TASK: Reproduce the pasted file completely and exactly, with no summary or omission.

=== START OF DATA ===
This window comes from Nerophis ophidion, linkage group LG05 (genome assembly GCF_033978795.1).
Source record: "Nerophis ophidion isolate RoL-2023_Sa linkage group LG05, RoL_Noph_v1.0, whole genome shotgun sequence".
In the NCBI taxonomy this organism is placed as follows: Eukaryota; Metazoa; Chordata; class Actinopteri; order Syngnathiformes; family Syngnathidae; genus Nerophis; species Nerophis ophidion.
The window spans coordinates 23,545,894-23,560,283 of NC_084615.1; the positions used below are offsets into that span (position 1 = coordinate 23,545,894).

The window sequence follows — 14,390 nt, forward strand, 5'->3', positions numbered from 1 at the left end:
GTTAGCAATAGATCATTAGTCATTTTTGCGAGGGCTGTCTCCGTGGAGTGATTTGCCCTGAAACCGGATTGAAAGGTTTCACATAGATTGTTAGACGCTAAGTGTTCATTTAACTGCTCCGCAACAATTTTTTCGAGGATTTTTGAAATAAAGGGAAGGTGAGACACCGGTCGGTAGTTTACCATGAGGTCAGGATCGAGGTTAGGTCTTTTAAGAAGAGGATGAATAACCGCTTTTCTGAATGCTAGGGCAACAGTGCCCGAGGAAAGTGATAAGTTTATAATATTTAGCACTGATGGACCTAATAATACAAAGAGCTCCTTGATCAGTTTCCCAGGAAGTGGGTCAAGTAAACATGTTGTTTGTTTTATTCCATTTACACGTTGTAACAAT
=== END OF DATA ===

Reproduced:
This window comes from Nerophis ophidion, linkage group LG05 (genome assembly GCF_033978795.1).
Source record: "Nerophis ophidion isolate RoL-2023_Sa linkage group LG05, RoL_Noph_v1.0, whole genome shotgun sequence".
In the NCBI taxonomy this organism is placed as follows: Eukaryota; Metazoa; Chordata; class Actinopteri; order Syngnathiformes; family Syngnathidae; genus Nerophis; species Nerophis ophidion.
The window spans coordinates 23,545,894-23,560,283 of NC_084615.1; the positions used below are offsets into that span (position 1 = coordinate 23,545,894).

The window sequence follows — 14,390 nt, forward strand, 5'->3', positions numbered from 1 at the left end:
GTTAGCAATAGATCATTAGTCATTTTTGCGAGGGCTGTCTCCGTGGAGTGATTTGCCCTGAAACCGGATTGAAAGGTTTCACATAGATTGTTAGACGCTAAGTGTTCATTTAACTGCTCCGCAACAATTTTTTCGAGGATTTTTGAAATAAAGGGAAGGTGAGACACCGGTCGGTAGTTTACCATGAGGTCAGGATCGAGGTTAGGTCTTTTAAGAAGAGGATGAATAACCGCTTTTCTGAATGCTAGGGCAACAGTGCCCGAGGAAAGTGATAAGTTTATAATATTTAGCACTGATGGACCTAATAATACAAAGAGCTCCTTGATCAGTTTCCCAGGAAGTGGGTCAAGTAAACATGTTGTTTGTTTTATTCCATTTACACGTTGTAACAAT